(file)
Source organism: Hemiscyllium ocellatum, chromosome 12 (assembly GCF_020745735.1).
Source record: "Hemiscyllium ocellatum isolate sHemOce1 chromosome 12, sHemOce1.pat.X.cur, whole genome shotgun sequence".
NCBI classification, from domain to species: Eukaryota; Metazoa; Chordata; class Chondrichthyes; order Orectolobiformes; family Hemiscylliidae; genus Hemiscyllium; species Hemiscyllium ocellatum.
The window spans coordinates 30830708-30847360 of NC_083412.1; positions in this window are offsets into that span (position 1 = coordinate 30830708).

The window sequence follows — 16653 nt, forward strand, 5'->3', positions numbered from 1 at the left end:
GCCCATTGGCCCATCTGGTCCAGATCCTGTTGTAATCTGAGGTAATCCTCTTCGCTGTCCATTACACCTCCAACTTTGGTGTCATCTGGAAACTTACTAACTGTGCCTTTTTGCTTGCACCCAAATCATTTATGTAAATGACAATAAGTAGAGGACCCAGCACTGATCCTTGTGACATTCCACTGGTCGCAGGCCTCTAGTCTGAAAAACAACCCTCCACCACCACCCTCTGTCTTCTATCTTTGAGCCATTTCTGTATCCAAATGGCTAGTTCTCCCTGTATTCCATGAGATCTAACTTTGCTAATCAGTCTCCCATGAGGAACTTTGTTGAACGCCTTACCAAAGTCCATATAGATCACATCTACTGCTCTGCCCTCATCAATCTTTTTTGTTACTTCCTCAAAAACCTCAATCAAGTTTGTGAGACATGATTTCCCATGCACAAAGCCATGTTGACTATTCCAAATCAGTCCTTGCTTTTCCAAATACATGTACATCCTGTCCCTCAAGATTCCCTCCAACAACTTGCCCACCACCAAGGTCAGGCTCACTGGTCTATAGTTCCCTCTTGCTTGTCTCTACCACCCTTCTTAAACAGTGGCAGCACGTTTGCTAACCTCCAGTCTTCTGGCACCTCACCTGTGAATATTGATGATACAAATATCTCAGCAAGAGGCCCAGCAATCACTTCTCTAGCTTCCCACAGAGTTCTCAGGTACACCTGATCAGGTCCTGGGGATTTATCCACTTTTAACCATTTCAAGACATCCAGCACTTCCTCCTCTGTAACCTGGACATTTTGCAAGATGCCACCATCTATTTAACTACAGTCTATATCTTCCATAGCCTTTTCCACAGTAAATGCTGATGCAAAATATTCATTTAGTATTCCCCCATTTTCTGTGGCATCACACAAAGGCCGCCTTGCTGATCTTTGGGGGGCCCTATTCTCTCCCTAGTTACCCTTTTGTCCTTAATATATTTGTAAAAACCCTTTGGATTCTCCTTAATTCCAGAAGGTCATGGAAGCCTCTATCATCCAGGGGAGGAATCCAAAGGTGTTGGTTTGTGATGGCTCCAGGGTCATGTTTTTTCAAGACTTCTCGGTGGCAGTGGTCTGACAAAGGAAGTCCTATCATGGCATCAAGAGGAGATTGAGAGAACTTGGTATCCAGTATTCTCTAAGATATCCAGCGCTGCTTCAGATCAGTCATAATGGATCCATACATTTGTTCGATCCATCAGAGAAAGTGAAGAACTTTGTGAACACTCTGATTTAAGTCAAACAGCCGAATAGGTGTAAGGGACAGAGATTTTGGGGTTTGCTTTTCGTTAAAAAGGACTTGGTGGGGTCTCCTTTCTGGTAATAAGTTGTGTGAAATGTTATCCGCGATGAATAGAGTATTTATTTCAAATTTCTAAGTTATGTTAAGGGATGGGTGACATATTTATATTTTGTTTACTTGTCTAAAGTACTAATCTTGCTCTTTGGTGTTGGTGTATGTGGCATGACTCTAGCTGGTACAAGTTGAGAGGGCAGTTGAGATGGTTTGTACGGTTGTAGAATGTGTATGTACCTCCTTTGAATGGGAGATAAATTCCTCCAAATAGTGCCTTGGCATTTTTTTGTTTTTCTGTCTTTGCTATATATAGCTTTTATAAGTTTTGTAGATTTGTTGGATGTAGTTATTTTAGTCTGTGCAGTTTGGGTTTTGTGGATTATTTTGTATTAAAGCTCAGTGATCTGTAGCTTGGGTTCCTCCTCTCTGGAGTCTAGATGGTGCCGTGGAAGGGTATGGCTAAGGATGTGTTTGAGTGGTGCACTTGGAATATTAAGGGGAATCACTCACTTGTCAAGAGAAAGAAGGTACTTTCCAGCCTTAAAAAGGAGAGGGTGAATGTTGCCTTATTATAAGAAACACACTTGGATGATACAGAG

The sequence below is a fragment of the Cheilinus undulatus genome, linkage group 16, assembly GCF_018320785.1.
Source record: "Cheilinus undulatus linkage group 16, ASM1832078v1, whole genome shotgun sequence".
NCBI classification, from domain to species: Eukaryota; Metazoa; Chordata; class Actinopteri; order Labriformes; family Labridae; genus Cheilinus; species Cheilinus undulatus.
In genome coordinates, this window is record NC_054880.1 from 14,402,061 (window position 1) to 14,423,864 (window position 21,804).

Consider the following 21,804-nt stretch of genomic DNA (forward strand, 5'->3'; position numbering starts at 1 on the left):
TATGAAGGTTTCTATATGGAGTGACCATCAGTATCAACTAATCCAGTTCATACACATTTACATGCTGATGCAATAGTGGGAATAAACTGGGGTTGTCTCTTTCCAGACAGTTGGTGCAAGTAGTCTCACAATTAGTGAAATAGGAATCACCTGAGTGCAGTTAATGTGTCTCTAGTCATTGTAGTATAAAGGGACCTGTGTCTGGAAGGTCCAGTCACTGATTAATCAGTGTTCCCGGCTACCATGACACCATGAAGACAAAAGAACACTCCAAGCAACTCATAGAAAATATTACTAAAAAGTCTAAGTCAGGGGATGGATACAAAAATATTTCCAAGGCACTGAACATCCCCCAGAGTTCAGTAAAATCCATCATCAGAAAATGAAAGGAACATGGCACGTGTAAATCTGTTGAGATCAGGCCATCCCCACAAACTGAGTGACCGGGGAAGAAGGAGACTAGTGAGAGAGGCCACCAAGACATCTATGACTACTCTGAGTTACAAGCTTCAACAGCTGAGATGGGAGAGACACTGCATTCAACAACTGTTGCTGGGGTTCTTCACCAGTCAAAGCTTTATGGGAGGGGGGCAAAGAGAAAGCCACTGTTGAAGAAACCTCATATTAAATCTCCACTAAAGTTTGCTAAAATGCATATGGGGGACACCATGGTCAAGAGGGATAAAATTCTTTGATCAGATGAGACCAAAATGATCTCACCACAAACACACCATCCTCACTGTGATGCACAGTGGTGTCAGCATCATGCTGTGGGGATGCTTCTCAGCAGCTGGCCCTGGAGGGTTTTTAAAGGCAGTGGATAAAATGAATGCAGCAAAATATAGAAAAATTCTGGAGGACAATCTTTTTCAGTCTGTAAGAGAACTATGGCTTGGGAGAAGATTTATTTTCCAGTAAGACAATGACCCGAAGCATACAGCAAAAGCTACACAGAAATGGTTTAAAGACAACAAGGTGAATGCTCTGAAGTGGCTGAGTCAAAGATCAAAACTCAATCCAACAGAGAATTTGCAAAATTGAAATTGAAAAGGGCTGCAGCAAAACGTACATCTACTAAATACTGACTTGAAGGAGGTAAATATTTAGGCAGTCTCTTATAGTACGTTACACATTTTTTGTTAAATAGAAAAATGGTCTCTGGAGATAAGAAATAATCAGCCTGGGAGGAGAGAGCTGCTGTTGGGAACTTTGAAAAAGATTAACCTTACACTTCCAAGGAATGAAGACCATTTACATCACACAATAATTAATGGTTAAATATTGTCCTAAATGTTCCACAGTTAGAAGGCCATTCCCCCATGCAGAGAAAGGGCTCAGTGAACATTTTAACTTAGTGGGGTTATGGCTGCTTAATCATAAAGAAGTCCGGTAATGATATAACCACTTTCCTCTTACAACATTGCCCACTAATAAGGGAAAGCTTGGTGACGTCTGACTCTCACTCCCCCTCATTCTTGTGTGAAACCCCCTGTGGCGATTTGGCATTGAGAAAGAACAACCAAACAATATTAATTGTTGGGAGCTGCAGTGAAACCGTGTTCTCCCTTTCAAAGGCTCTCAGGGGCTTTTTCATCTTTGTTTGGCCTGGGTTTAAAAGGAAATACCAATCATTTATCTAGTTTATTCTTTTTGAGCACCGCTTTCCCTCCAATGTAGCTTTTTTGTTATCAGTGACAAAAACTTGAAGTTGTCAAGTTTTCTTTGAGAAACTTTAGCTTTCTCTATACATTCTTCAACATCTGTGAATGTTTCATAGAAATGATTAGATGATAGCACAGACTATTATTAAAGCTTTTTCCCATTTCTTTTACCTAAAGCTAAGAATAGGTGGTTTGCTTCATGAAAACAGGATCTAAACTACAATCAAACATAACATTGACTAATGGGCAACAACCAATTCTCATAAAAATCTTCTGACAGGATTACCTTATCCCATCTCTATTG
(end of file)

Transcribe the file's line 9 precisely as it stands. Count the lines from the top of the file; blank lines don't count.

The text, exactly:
NCBI classification, from domain to species: Eukaryota; Metazoa; Chordata; class Actinopteri; order Labriformes; family Labridae; genus Cheilinus; species Cheilinus undulatus.